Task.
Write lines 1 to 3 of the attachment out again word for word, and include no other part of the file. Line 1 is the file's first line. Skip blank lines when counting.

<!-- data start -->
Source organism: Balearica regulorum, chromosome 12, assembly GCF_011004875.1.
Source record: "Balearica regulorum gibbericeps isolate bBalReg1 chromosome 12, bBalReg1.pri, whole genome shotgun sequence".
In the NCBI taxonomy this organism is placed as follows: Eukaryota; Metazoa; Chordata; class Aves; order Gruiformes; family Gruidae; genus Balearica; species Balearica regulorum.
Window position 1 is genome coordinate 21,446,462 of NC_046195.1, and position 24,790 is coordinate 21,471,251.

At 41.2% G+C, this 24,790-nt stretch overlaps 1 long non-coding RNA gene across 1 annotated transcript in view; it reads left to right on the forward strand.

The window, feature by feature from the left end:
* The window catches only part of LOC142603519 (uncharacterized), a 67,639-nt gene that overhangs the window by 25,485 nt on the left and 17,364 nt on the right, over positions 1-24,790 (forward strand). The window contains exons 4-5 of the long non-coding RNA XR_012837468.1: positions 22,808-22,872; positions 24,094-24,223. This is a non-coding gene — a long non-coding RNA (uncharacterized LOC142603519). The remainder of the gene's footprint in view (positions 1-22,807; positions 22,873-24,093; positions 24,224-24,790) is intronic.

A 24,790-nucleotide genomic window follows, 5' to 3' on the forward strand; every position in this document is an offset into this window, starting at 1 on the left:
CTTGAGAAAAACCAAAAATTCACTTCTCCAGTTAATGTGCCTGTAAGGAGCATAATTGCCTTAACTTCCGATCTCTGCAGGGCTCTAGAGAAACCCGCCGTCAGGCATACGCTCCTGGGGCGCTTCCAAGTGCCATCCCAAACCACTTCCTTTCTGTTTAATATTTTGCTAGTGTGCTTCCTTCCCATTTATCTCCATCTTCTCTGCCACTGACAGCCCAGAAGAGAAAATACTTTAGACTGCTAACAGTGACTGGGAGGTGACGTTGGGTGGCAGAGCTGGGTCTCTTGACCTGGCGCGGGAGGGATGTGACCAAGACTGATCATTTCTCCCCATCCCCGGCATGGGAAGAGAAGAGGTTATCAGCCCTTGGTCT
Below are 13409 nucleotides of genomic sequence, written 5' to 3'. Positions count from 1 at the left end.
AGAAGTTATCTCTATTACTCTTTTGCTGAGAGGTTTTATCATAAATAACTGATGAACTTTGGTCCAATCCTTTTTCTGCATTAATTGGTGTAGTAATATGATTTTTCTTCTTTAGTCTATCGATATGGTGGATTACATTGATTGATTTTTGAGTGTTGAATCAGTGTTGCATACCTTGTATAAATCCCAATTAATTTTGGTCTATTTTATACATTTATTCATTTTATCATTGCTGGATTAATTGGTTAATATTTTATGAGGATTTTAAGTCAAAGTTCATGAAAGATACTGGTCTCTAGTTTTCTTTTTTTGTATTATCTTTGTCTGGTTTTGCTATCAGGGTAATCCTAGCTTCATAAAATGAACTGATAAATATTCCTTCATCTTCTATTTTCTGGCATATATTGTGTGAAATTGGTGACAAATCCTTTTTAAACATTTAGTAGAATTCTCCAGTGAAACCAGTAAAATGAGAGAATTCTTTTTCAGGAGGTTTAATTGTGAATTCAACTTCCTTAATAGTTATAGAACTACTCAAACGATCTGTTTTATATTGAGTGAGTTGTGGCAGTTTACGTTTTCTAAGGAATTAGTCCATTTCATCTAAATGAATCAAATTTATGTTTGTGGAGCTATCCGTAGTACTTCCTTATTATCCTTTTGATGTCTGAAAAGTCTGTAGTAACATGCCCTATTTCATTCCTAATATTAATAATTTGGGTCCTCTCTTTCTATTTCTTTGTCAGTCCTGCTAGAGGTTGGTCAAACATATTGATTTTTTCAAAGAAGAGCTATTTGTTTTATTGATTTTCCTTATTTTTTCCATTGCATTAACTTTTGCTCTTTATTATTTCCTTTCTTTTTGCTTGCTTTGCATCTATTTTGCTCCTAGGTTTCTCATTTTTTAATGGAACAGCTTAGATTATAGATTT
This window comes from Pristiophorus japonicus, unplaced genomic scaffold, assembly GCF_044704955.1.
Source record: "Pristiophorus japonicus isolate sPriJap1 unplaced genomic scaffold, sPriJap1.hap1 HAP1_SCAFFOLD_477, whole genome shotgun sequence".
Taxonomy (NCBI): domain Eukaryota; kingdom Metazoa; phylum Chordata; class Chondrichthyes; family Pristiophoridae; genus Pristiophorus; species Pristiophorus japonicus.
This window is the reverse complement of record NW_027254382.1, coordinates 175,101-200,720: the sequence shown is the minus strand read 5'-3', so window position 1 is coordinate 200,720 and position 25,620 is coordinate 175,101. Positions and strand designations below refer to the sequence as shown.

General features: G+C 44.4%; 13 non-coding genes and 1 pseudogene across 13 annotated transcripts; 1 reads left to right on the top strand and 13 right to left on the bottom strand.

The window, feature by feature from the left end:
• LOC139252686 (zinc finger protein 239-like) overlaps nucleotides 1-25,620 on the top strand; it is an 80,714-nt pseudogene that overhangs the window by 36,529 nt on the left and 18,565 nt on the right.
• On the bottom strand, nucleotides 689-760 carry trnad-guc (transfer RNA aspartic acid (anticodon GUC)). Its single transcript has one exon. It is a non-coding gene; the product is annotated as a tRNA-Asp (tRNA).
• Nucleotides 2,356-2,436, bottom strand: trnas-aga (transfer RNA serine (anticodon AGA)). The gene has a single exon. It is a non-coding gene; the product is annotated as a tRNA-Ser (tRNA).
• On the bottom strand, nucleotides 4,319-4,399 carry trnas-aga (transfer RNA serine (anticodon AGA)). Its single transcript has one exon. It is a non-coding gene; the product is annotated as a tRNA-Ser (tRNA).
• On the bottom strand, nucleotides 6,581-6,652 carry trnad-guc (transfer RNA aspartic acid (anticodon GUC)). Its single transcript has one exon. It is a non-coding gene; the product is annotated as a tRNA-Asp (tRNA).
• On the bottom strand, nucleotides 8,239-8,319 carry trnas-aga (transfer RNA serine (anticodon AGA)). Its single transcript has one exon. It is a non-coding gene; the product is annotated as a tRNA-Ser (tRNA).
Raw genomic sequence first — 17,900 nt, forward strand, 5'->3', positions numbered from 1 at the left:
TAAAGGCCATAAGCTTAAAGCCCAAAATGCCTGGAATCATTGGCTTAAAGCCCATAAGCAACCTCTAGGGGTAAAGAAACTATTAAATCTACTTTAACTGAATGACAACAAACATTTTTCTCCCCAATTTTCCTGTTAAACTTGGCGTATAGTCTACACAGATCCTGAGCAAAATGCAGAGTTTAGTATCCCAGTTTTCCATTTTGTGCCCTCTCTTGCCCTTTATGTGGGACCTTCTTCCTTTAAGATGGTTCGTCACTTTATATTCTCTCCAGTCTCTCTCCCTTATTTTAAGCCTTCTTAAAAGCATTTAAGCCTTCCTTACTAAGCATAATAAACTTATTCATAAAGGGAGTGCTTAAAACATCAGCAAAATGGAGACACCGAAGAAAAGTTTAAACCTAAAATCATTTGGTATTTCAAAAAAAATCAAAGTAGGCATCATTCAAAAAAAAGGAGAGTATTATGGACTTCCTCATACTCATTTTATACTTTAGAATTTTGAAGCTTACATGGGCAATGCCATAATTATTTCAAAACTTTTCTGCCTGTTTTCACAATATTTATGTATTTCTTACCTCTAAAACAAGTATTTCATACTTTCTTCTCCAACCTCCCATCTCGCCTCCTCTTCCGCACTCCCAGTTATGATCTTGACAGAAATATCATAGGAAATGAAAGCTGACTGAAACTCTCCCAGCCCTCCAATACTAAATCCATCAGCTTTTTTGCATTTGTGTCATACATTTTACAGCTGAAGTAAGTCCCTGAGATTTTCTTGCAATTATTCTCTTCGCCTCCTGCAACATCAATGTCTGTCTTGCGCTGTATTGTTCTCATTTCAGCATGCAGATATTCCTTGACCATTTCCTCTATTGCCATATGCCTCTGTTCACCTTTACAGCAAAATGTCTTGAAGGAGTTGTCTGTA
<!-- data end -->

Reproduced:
Source organism: Balearica regulorum, chromosome 12, assembly GCF_011004875.1.
Source record: "Balearica regulorum gibbericeps isolate bBalReg1 chromosome 12, bBalReg1.pri, whole genome shotgun sequence".
In the NCBI taxonomy this organism is placed as follows: Eukaryota; Metazoa; Chordata; class Aves; order Gruiformes; family Gruidae; genus Balearica; species Balearica regulorum.